Are sexual harassment and sexual assault as common now as they were in the early 1990s?
The research suggests that sexual harassment and sexual assault still happen at alarming rates, but assessing change over time is complicated.
In terms of sexual harassment, a detailed 2016 report by the federal Equal Employment Opportunity Commission summarized decades of research, including studies that found that 85 percent of women had experienced some form of sexual harassment.
Across studies, researchers have found that the more blatant forms of sexual harassment, such as threats or coercion, are somewhat less common than when Anita Hill accused Thomas, while the hostile work environment forms, such as sexist and sexualizing comments and sidelining of women, still abound.
These studies show that sexual harassment rates remain particularly high for women of color and for women who are isolated, economically vulnerable, or in settings where more traditional beliefs about gender roles are held – or a combination of all those factors. Not much seems to be changing in terms of these dynamics. But survey studies do not tend to look at incidence year by year.
Data about legal claims provide some insights about change over time. There were 10,500 reports of sexual harassment filed with the federal Equal Employment Opportunity Commission in 1992, the year after Hill testified; 11,300 such cases came before the commission in 2011.
In terms of sexual assault, the Department of Justice estimates that rates have fallen 63 percent since 1993, from 4.3 assaults per 1,000 people in 1993 to 1.6 per 1000 in 2015. But it's important to avoid confusing this reduction with "problem solved." One recent poll reveals that about 25 percent of college-age women reported being sexually assaulted in 2015.
The findings summarized above do not lead to a definitive conclusion that harassment has gone up or sexual assault has gone down. There are at least two complicating factors.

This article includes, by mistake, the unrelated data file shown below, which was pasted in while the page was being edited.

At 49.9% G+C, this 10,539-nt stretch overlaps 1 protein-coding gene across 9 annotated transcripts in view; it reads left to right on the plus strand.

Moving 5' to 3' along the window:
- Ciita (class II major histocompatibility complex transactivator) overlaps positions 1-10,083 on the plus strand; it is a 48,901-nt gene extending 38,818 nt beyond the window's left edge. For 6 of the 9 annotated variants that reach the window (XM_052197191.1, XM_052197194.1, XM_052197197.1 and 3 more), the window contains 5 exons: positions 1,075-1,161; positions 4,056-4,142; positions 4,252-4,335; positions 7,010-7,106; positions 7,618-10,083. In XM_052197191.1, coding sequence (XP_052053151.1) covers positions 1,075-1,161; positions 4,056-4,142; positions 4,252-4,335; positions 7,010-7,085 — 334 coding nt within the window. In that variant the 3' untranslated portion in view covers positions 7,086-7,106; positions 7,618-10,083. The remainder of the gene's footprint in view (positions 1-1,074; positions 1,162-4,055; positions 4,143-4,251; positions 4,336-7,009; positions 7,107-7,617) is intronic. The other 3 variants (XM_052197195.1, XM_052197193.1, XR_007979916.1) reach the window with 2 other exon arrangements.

First, in what seems like a contradictory finding, reports often go up, not down, following interventions designed to reduce sexual harassment. Rather than signaling spiraling incidence, increased reporting is often intertwined with increased awareness of what constitutes unacceptable behavior.
Equal Employment Opportunity Commission numbers have ebbed and flowed over the years with reports rising to over 15,000 per year in the late 1990s after Anita Hill's testimony. It would not be surprising if the number of cases goes back up in the next few years after the past year's events. And such an upsurge may well represent progress because it may say more about changing norms about how women should be treated than about the incidence of harassment and discrimination.
Researchers have also found that saying "yes" to a survey item that simply asks "have you ever been sexually harassed" hovers in the 25 percent range. However, many of the same respondents who say they have not been "sexually harassed" will say yes when asked whether they have been "threatened if you did not cooperate with a bosses' sexual advances."
Second, the risk of relying on formal reporting, such as the Equal Employment Opportunity Commission or Department of Justice data, is that this only captures the cases where women filed a formal report. This brings us to question number two: Are women now more likely to report to authorities?